Is it goodbye to Arnie, or just Hasta La Vista?

Arnold Schwarzenegger is about to bow out as Governor of California – but what will he do next, asks Guy Adams

Guy Adams
Saturday 01 January 2011 01:00 GMT

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Louise Thomas

Louise Thomas


He swaggered into town waving a cigar, clicking the heels of his $3,000 cowboy boots, and telling all America that he intended to sort out the dysfunctional mess that is the government of its most populous state.

Or as Arnold Schwarzenegger put it, during the many extravagant moments of his 2003 election campaign, he was about to "kick the butts" of the "girlie men" politicians who run California.

On Monday, the "Governator" will be in the state capital, Sacramento, to watch the curtain fall on his long reign with the swearing-in of his successor, Jerry Brown. And while you may not be able to tell from the megawatt smile, or the tangerine tan, or the wisecracks he will no doubt exchange in that strangely amusing brand of Germanic English, it will not be a very happy ending: amid the pomp and circumstance is an ugly whiff of failure.

Schwarzenegger, 63, leaves office with terrible approval ratings, of just over 30 per cent. To some Californians, he's an abject disappointment; to others, the unfortunate victim of a broken system. No one knows in what capacity, to quote his old catchphrase, he'll ever be back. A few years ago, he was being lauded as a potential future President. Now, like any other ageing Hollywood celebrity, he's juggling offers of movie cameos and charity work.

"The list is a long list of things I can do, but nothing I can concentrate on until I am literally, totally out of office," Schwarzenegger said this week, in a characteristically vague assessment of his future. "For me the joy of life is not to know, and you get into it and you kind of figure it out. I love that."

Overhanging the Schwarzenegger era is a single pertinent fact. As Governor, he never managed to "figure it out" when it came to the most critical issue California faces: how to stave off a snowballing fiscal crisis that left its administration spending far more each year than it can generate in income. The books he pledged to balance, by knocking heads together and rooting out corruption, now resemble those of Greece, with a $25bn public deficit, creaking services, and red ink everywhere.

The one success of his time in office, environmental laws that place strict limits on California's greenhouse gas emissions (a bold template which other states are likely to follow) has meanwhile been lost on the US public, because it has yet to be actually implemented: it was vetoed by fellow Republican George Bush, at the behest of oil companies. Arnie's signal achievement will not therefore begin to take effect until later this year.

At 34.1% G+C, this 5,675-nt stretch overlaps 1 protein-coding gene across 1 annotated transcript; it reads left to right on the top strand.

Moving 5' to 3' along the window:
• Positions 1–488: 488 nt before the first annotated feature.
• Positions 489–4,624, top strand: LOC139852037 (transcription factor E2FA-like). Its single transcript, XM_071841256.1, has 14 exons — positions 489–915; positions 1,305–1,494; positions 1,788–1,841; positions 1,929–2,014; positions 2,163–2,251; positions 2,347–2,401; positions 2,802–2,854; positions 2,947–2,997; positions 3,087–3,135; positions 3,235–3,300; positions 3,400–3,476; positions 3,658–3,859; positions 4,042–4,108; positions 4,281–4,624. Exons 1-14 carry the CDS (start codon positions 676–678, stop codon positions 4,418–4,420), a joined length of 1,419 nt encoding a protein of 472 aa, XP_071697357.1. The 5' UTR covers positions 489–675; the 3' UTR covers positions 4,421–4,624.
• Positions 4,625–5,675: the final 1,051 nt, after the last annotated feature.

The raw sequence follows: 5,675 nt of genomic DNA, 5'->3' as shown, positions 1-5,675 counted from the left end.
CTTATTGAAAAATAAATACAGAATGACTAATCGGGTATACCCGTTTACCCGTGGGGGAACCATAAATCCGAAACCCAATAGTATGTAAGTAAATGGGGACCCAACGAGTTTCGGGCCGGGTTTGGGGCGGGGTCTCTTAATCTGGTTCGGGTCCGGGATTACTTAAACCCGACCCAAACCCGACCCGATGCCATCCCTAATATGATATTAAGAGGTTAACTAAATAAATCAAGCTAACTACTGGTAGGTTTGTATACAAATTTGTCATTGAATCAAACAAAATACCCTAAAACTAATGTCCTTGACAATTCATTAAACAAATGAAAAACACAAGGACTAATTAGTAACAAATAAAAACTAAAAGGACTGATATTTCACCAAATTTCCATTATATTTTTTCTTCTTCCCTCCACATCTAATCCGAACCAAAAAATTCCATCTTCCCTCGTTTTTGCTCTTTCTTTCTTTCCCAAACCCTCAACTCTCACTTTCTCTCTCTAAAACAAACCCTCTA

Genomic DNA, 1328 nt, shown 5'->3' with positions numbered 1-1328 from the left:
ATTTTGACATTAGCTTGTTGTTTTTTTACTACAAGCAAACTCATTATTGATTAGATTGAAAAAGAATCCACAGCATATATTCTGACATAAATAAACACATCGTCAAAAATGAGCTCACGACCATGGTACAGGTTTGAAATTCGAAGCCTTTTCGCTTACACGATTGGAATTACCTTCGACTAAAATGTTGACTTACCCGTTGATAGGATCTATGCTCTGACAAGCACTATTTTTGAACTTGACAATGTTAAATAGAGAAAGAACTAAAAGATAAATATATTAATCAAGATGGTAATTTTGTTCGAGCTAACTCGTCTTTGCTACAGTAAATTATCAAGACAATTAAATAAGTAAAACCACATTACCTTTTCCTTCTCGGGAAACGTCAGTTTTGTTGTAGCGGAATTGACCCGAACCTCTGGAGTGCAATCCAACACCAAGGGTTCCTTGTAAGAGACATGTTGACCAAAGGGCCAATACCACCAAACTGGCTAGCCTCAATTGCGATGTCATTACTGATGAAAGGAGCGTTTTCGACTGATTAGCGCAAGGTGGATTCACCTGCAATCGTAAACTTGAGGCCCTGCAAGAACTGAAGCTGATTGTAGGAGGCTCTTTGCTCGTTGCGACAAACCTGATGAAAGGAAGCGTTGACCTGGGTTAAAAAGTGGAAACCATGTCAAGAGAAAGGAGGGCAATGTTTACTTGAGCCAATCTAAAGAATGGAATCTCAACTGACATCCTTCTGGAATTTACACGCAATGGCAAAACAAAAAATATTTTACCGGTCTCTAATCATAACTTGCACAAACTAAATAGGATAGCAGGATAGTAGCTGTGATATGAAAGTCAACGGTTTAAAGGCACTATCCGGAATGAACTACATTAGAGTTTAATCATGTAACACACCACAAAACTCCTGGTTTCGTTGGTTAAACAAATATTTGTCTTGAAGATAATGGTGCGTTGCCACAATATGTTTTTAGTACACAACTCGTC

"Given Schwarzenegger's monumental aspirations when he set out, his time in office has to be considered a failure," is the stern assessment of his biographer, Laurence Leamer. "California today is in worse shape than when he came in. The education system is a mess, infrastructure is terrible, roads are full of potholes. Bridges are neglected. It's sad.

"You can of course defend him by saying that the problems he faced were too big for one person to solve. But he promised more. He held himself to a higher standard. I look at Schwarzenegger now and see a perfect metaphor for California: the great days of the state are coming to an end, and he's this big, overblown man, watching it happen."

The big man has at least been fun to watch, though. Like many of his most lucrative films, Arnie's reign has made up for lack of substance by being long on entertainment. He waltzed into politics in a razzle-dazzle of designer suits and snakeskin boots, built a smoking tent in the garden of his official mansion so that deals could be brokered over brandy and enormous cigars, and used the wall behind his desk to hang the chintzy sword he carried in the Conan films.

Daily life in camp Schwarzenegger was full of improbable PR stunts. Staffers still joke about the day "Arnold" posed for the cameras with a python round his neck, or the time he installed a 250-pound bronze of a bear beneath the gold lettering outside his office. They remember with glee him sending a Democratic state politician a sculpture of bull's testicles, with a handwritten note telling him to acquire some "cojones".